We’re now just four months, practically speaking, from the effective launch of the 2020 Democratic presidential primary season. As soon as the 2018 midterm election is in the books — win or lose — you’ll probably see a handful of the dozens of prospective candidates making moves or even launching campaigns to challenge President Trump.
So as we do every quarter, we’re updating you on what the candidates have been up to and where they stand in our updated (and highly scientific) rankings.
Below is the latest installment of our top 15 contenders for the Democratic presidential nomination in 2020. To see the last one, click here.
Worth watching: Montana Gov. Steve Bullock, former HUD secretary Julián Castro, California Gov. Jerry Brown, Colorado Gov. John Hickenlooper, Sen. Amy Klobuchar (Minn.), Los Angeles Mayor Eric Garcetti, Sen. Jeff Merkley (Ore.), former Starbucks executive chairman Howard Schultz, Rep. Luis V. Gutiérrez (Ill.), New York Mayor Bill de Blasio, Washington Gov. Jay Inslee
15. Oprah Winfrey: Oprah stays on this list because she’s Oprah and has clearly shown some interest. But she continues to suggest she won’t do it. “In that political structure — all the non-truths, the bulls---, the crap, the nastiness, the backhanded backroom stuff that goes on — I feel like I could not exist,” Winfrey told British Vogue this week. “I would not be able to do it. It’s not a clean business. It would kill me.” (Previous ranking: 14)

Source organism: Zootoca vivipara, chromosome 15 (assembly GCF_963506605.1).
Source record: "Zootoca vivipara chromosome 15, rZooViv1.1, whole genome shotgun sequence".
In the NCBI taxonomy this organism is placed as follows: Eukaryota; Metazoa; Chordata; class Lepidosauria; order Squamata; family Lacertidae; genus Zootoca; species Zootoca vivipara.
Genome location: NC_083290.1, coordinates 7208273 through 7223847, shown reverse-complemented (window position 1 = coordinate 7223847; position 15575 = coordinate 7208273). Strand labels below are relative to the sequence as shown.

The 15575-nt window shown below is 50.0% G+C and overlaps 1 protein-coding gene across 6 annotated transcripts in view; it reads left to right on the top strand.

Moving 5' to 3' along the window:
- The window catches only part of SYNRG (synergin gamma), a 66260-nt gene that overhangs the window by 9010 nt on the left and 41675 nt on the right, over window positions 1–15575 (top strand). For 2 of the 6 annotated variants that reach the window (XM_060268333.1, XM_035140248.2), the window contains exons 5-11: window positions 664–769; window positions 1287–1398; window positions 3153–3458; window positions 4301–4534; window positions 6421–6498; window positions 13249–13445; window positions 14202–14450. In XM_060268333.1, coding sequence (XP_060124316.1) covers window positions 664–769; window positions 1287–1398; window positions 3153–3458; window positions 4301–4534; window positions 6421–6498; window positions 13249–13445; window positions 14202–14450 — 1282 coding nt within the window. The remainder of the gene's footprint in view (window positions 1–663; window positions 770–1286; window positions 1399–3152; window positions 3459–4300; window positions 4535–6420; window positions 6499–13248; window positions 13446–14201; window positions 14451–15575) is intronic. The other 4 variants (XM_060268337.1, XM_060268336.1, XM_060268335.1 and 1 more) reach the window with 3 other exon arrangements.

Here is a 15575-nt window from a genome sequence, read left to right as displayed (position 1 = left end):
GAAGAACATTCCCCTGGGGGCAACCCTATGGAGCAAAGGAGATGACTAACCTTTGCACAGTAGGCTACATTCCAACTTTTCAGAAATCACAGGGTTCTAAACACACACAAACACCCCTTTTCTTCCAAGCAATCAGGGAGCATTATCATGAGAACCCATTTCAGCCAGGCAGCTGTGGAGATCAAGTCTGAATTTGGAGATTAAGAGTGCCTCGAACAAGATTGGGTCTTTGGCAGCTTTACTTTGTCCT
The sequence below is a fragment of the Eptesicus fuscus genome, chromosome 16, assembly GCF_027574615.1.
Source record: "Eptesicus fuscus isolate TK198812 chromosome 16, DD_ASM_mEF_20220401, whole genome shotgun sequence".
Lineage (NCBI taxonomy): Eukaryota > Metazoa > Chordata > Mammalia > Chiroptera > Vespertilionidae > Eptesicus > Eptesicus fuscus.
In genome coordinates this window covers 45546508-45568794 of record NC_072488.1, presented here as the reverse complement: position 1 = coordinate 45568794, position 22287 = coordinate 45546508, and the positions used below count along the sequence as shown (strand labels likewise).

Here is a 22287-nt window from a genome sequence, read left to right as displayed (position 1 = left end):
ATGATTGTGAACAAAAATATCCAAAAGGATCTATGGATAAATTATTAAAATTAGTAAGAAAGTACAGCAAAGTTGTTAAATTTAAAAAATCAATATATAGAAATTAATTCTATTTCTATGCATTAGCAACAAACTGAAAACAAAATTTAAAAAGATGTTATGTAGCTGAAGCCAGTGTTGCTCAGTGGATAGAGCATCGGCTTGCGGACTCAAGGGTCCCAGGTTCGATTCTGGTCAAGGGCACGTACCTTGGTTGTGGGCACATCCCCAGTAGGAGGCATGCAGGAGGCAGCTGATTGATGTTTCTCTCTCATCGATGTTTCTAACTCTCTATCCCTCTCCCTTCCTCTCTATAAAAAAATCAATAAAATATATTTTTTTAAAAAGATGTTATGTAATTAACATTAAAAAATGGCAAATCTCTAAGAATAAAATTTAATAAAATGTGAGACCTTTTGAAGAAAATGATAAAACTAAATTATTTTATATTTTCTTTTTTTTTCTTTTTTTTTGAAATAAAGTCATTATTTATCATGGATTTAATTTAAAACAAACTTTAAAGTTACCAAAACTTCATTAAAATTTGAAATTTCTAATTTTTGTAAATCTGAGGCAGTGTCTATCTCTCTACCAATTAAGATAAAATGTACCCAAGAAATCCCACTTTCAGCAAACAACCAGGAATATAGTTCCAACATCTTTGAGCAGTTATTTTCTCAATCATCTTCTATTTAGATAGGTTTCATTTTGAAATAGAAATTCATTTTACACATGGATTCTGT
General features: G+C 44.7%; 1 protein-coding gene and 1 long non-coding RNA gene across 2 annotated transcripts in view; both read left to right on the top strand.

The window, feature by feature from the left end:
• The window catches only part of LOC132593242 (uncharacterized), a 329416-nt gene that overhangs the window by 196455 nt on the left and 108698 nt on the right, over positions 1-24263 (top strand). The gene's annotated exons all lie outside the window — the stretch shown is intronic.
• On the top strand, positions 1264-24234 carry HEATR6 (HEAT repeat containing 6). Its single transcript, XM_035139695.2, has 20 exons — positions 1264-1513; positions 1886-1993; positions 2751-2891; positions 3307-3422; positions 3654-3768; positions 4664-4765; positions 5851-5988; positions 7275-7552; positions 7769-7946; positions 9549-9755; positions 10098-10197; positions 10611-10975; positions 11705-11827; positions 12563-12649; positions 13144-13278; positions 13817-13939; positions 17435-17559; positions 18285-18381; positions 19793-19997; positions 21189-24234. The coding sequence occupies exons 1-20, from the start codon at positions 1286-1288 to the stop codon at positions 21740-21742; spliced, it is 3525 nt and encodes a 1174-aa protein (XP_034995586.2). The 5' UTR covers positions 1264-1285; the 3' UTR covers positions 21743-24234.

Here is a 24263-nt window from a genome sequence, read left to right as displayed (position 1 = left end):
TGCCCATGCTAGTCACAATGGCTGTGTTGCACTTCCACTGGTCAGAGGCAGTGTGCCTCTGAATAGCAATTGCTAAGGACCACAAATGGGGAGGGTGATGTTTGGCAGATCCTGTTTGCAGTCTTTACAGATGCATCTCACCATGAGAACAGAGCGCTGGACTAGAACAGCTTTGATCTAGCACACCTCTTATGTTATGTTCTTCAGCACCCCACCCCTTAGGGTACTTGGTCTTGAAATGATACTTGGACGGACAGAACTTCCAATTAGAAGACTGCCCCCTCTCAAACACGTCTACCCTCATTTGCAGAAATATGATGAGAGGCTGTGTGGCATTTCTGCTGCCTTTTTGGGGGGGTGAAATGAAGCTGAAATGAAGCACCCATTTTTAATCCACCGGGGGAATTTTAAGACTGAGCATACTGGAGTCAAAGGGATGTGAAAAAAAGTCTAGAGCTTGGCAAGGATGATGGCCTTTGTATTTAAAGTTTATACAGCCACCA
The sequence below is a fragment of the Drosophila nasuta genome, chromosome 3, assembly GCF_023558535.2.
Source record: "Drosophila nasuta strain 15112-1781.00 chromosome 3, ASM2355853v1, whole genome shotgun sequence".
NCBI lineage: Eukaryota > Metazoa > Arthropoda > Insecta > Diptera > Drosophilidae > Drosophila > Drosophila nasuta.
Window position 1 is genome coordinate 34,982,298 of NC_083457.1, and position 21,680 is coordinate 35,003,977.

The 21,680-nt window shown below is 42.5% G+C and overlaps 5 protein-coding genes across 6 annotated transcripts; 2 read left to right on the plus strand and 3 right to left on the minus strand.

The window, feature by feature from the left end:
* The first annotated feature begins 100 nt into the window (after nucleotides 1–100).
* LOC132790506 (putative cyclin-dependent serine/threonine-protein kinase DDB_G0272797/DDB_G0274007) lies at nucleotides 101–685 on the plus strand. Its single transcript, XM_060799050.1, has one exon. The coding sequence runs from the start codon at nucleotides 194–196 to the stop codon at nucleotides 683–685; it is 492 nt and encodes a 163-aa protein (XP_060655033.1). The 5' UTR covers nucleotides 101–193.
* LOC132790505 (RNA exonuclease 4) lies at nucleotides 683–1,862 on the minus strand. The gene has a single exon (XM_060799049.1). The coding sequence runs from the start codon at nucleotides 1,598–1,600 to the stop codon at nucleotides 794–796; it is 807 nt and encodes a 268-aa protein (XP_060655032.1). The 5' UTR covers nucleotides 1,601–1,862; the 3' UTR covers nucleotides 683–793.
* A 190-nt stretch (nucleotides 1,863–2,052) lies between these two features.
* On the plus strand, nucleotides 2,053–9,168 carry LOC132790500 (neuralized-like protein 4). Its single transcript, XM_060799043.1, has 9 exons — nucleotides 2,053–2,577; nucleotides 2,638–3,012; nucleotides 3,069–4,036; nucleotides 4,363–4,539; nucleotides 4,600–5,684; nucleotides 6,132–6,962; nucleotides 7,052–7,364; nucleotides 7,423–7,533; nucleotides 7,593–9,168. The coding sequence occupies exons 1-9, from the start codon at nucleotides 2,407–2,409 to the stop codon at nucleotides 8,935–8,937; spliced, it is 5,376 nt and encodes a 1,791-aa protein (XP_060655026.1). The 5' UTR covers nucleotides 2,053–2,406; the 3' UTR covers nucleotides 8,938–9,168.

14. New Orleans Mayor Mitch Landrieu: Landrieu is among the 2020 contenders with whom former president Barack Obama has spoken about the future of the party. He remains perhaps the most legitimate dark horse here. (Previous ranking: 13)
13. Sen. Sherrod Brown (Ohio): Despite being targeted by the GOP for defeat in his reelection campaign this year, he looks comfortable. He leads Rep. James B. Renacci (R) by double digits in all recent polls. As for 2020 signs? Apparently they have to wait. (Previous ranking: 10)
12. New York Gov. Andrew M. Cuomo: The most recent Siena College poll has Cuomo actually widening his primary lead over former “Sex and the City” star Cynthia Nixon; he led by 35 points. The primary is Sept. 13, and Cuomo’s performance could either kill or fuel his 2020 ambitions. (Previous ranking: 11)
10. Former New York mayor Michael Bloomberg: Here we go again. The man who has threatened to run before as an independent is now reportedly considering running as a Democrat. And he’s putting $80 million behind Democratic candidates in 2018. This is my skeptical face — not only have we been down this road before, but Bloomberg is also among the oldest names on a list of already-quite-old candidates — he's 76 now. His money would, of course, instantly make him a contender. (Previous ranking: N/A)
9. Former U.S. attorney general Eric H. Holder Jr.: A surprise entry on this list last time around, Holder traveled to New Hampshire recently and had this to say about challenging Trump: “Two guys from Queens. That would be interesting. New Yorkers know how to talk to other New Yorkers.” Hmmm. (Previous ranking: 12)